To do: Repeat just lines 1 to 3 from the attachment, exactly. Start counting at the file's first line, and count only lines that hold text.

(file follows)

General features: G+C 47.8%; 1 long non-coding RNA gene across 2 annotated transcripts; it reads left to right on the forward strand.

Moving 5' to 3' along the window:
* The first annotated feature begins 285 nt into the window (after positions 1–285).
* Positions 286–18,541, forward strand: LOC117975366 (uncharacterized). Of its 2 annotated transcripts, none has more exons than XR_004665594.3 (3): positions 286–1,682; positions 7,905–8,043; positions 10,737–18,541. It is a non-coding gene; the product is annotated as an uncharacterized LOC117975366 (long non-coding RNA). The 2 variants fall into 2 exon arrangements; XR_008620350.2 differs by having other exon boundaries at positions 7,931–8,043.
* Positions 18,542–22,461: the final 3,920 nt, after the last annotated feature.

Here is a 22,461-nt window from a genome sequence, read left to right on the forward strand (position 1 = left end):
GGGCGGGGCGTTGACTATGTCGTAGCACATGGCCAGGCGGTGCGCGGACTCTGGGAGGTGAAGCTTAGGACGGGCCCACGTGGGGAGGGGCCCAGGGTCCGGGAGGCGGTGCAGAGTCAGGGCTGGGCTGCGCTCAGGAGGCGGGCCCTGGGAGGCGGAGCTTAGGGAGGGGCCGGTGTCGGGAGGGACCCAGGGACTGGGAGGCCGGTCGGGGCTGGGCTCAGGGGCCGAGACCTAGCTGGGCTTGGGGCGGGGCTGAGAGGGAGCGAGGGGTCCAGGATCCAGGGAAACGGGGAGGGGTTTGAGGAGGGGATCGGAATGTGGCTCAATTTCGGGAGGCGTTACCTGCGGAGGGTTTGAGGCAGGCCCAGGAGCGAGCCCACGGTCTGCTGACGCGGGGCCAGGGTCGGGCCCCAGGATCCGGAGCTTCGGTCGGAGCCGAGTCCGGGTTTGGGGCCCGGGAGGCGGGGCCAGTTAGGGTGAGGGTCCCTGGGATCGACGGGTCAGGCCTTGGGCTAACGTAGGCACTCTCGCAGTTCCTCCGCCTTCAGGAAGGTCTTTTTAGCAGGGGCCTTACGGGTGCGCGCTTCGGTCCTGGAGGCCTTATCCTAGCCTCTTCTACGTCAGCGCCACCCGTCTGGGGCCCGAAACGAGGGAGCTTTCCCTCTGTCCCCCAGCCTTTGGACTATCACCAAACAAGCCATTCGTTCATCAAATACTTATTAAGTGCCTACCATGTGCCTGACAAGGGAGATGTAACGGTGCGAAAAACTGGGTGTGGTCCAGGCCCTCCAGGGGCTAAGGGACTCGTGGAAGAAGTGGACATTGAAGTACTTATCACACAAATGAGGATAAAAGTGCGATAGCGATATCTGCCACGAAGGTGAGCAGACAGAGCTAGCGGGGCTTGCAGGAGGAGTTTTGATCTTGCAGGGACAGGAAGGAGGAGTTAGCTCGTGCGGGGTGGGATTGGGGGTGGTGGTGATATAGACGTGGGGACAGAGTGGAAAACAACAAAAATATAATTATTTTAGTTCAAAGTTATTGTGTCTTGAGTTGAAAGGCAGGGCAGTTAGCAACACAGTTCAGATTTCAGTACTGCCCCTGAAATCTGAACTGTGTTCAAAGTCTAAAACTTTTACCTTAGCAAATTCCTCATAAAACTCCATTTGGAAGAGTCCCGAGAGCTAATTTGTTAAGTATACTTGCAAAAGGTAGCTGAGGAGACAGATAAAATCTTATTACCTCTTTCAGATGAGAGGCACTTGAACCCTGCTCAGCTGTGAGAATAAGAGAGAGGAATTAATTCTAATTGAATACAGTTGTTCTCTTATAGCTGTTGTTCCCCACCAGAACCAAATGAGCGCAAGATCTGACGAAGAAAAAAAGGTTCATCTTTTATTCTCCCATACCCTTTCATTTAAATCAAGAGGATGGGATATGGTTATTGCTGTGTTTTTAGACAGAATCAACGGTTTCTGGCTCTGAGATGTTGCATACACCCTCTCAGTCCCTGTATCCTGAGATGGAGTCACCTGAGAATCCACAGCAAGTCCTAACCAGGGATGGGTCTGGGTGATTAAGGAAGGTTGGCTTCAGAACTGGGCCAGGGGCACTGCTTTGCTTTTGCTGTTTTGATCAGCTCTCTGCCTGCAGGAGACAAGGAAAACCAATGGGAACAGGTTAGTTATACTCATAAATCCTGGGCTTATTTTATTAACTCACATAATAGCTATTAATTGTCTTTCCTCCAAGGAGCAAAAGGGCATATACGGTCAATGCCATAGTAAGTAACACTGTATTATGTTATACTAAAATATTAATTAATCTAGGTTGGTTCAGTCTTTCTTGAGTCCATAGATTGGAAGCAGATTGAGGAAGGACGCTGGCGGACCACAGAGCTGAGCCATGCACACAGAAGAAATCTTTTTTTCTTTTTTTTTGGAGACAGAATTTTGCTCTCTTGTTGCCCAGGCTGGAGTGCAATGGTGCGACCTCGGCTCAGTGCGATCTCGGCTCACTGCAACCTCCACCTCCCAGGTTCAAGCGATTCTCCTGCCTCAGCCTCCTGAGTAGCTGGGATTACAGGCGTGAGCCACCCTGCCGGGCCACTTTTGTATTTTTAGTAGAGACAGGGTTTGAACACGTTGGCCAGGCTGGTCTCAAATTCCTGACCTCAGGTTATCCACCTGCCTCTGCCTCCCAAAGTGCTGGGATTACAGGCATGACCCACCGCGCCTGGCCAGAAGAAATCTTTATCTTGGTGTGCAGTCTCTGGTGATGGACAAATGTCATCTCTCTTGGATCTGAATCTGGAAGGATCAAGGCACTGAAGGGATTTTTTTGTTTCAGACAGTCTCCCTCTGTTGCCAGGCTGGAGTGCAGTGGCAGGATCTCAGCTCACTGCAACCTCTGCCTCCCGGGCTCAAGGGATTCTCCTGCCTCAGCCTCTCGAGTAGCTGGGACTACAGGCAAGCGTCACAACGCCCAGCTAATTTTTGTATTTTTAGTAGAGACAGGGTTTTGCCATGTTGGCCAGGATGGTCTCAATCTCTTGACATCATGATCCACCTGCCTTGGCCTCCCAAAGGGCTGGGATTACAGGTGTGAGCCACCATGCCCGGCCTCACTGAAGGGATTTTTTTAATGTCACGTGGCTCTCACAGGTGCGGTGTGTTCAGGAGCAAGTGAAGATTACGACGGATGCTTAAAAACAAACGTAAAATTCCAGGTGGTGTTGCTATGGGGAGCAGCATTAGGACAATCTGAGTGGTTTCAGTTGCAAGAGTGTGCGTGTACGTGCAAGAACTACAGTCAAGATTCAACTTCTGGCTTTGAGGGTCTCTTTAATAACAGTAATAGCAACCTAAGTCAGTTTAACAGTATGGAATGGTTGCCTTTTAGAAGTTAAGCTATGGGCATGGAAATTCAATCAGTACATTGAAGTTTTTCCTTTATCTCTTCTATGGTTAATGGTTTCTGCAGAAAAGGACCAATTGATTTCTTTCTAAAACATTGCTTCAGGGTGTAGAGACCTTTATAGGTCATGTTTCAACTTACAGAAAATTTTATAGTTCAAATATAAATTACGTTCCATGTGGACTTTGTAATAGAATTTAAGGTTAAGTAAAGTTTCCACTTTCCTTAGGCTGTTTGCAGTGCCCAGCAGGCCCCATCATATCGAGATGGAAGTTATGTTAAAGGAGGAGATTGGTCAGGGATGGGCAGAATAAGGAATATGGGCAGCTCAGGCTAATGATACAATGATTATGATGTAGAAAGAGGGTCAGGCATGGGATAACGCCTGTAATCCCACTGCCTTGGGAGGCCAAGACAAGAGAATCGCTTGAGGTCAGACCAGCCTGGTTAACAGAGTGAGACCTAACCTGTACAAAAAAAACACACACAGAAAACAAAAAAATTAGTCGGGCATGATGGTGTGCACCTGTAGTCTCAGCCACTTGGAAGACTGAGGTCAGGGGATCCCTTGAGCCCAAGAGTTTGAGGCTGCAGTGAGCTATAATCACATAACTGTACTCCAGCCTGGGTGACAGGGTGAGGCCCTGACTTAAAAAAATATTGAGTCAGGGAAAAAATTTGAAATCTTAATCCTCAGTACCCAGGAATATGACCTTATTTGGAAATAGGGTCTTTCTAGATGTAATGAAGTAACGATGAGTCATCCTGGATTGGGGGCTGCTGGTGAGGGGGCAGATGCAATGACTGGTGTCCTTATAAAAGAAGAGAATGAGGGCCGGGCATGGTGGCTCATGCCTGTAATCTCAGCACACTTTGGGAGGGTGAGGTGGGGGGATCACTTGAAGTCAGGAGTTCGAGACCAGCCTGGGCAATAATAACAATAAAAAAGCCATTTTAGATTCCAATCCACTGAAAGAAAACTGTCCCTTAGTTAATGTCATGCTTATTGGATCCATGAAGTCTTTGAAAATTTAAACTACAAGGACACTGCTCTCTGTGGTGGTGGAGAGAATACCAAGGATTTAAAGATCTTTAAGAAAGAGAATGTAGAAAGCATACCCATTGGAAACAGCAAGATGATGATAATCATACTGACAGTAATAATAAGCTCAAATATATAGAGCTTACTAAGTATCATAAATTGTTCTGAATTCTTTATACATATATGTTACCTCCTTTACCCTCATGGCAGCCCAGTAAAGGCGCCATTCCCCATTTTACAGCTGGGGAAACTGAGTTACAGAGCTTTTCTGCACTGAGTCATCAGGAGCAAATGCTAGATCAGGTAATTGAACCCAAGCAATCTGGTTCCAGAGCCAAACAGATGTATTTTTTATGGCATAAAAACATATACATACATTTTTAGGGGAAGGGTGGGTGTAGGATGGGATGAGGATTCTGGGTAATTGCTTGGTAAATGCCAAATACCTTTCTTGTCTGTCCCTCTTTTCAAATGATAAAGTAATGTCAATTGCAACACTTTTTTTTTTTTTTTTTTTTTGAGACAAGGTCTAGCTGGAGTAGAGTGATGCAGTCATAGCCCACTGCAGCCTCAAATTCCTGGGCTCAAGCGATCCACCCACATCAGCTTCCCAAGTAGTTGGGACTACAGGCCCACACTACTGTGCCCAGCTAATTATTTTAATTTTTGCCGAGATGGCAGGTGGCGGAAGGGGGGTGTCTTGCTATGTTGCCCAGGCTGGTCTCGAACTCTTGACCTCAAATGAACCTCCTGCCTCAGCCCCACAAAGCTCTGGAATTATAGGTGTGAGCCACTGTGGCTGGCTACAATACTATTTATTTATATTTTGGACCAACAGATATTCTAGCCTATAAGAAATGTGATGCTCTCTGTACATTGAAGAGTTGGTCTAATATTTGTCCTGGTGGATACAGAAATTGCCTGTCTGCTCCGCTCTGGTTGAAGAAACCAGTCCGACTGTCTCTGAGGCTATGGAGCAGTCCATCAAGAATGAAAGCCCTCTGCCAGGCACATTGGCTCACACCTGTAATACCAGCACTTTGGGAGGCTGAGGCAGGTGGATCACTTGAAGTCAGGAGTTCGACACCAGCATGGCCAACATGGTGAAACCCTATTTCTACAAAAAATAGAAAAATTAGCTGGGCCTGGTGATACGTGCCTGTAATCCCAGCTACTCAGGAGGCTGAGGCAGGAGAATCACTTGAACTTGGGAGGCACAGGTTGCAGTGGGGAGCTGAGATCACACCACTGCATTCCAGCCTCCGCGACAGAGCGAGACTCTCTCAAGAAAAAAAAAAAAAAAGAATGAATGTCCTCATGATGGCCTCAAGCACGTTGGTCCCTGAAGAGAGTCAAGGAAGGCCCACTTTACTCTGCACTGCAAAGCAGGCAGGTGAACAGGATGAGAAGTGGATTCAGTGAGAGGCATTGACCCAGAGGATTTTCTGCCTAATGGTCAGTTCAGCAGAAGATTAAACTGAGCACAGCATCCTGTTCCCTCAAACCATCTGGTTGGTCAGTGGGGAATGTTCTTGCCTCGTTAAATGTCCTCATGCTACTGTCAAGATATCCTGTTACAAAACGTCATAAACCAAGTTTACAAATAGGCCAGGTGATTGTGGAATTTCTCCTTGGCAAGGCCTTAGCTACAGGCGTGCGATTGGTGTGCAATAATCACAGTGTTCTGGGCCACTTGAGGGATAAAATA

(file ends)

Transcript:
General features: G+C 47.8%; 1 long non-coding RNA gene across 2 annotated transcripts; it reads left to right on the forward strand.

Moving 5' to 3' along the window:
* The first annotated feature begins 285 nt into the window (after positions 1–285).